Vague spiritual connection aids drug recovery

It's no surprise people seek some sort of higher power when overcoming an addiction, whether it looks like meditation, prayer or other rituals that help the process.

A piece from the Atlanta Journal-Constitution tries to illustrate one man's recovery from cocaine and his spiritual journey, but it's certainly thin on the details. A dramatic opening shows that path of what led to the man's cocaine addiction and his eventual time spent in jail.

In no time, Nelson was facing charges in three counties and preparing to wake up on Christmas morning in a cell.

He went to a Bible study class with the jail’s chaplain, desperate for hope. “I am not a crying man,” he said. “But, oh my gosh, I just lost it. I lost it. I didn’t care that it was in front of all those men. I just lost it. I’m bawling like a baby and that’s my day — right there.”

That is the moment Nelson marks as his turning point. He says that is when he felt a deep, personal connection with God that was like nothing he ever experienced before. And he started to rebuild his life on that new foundation.

What's unclear about this spiritual connection is what took place after that. Does he consider himself part of a specific faith now? Does he go to a certain church? Looks like the reporter got caught up in the drug details that the rest fell by the wayside.

At the end of January, Nelson, 40, graduated from Fulton County’s drug court program with credit for 324 days of sobriety behind him and a new world in front of him. And he credits the program, along with his faith, with enabling him to recover his life.

Close to the end, you might get an "ah ha!" moment if you read closely enough.

A former bodybuilder, Nelson works full time at a gym in north Fulton County. But that’s just one part of what he’s up to. He’s enrolled in seminary at Liberty University in Lynchburg, Va., where he is taking classes online and on campus.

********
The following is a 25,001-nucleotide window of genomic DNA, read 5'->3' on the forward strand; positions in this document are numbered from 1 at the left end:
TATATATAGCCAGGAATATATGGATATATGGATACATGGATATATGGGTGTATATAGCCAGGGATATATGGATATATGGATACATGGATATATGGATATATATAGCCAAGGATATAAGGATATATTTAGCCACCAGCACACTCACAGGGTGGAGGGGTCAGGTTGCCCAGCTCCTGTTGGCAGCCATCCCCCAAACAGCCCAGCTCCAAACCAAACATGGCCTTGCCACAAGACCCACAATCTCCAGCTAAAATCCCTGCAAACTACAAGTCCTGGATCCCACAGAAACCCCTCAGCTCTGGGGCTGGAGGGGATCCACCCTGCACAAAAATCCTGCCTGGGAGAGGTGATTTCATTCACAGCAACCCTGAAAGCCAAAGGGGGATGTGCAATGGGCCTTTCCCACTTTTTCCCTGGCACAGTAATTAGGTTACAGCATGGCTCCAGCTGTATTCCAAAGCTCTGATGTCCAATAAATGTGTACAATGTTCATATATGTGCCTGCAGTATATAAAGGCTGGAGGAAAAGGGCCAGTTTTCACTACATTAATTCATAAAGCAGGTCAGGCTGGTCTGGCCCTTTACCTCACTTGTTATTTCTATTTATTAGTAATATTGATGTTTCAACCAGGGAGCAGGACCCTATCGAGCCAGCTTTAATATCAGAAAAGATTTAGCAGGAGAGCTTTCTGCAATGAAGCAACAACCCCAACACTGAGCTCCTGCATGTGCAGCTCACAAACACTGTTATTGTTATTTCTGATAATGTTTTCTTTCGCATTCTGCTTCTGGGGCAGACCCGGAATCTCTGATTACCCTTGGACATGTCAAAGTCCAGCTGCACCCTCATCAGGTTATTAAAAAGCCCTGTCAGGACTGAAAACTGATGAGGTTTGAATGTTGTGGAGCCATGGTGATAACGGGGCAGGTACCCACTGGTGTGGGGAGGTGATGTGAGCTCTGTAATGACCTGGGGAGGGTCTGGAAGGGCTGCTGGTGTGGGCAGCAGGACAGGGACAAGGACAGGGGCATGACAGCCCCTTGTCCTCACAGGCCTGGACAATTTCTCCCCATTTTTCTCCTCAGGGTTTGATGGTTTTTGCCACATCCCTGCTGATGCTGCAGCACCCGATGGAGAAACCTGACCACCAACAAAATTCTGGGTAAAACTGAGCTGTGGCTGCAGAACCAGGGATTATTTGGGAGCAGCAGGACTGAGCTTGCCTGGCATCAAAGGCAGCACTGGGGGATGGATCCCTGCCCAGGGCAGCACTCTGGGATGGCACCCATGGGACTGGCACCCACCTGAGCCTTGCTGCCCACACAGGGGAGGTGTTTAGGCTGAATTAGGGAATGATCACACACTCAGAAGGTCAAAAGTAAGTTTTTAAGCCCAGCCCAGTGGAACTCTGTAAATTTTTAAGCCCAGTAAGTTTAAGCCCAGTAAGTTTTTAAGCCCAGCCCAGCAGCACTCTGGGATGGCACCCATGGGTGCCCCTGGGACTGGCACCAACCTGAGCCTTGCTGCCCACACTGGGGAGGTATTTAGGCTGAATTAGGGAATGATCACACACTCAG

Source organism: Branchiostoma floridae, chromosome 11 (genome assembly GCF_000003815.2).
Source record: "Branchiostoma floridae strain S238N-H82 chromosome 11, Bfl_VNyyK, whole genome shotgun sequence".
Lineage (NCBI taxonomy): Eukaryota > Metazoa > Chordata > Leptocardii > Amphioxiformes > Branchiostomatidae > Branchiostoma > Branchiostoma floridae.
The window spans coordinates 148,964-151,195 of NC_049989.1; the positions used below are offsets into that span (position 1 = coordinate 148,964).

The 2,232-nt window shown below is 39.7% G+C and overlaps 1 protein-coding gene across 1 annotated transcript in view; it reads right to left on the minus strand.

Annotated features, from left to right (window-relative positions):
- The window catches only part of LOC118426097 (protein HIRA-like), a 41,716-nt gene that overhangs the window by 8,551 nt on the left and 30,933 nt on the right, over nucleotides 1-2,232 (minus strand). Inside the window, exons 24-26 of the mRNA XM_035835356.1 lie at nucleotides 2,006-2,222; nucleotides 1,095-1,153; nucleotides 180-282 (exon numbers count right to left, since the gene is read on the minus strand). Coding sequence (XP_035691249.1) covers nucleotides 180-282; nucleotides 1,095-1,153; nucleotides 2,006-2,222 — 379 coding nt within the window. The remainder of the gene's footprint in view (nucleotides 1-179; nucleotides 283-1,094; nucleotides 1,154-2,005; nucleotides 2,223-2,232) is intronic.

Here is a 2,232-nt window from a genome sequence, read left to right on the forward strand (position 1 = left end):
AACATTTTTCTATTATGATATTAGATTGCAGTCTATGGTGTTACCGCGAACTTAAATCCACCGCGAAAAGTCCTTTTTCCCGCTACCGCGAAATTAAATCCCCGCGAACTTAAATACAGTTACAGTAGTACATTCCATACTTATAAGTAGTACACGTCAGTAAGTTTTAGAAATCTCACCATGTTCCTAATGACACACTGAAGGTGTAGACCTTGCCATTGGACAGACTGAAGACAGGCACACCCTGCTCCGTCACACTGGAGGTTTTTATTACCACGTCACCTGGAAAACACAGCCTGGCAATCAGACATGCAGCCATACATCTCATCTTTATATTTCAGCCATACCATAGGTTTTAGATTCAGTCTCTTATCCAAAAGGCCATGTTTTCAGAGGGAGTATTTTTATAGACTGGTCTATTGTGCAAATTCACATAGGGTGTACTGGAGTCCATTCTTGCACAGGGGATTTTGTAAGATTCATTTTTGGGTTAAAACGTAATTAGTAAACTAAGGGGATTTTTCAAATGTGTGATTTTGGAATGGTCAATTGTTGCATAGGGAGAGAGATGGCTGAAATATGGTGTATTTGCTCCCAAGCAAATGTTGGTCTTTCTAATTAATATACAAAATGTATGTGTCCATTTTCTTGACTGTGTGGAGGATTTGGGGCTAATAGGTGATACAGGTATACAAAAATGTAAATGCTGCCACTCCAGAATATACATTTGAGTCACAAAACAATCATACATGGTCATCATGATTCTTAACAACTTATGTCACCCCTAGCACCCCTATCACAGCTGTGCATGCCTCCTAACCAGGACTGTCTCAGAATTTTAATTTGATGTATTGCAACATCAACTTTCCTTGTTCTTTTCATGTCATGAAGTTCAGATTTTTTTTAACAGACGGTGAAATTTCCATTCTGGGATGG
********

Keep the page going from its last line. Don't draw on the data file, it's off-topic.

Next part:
He has started speaking publicly about his addiction and has become sought after at schools, in prisons and in recovery settings. He said he has taken on a position with the Fellowship of Christian Athletes that he hopes will become his full-time work. He is back to being the devoted father he had been during his long stretches of sobriety before he relapsed. And he says he has been open with his two older children about his addiction, his recovery, his failings and his faith.

He plans to focus on pastoral counseling as part of earning his master’s degree from Liberty. And he wants to put that degree to work helping other addicts stay stronger than the drugs. “I like to work with people who are broken and to work with the people who are not — to keep them from being broken,” he said.

Of course, Liberty University and the Fellowship of Christian Athletes are pretty well known among evangelicals, but the average reader might not make those connections. The piece seems really about drug court, an option for offenders in Georgia that to do an intense recovery program, a program getting a push from the state's governor. If that was the original story idea, then kudos to the reporter for uncovering the faith angle. Still, it's the repeated descriptions of faith that feel too vague.

Image via Wikimedia Commons.

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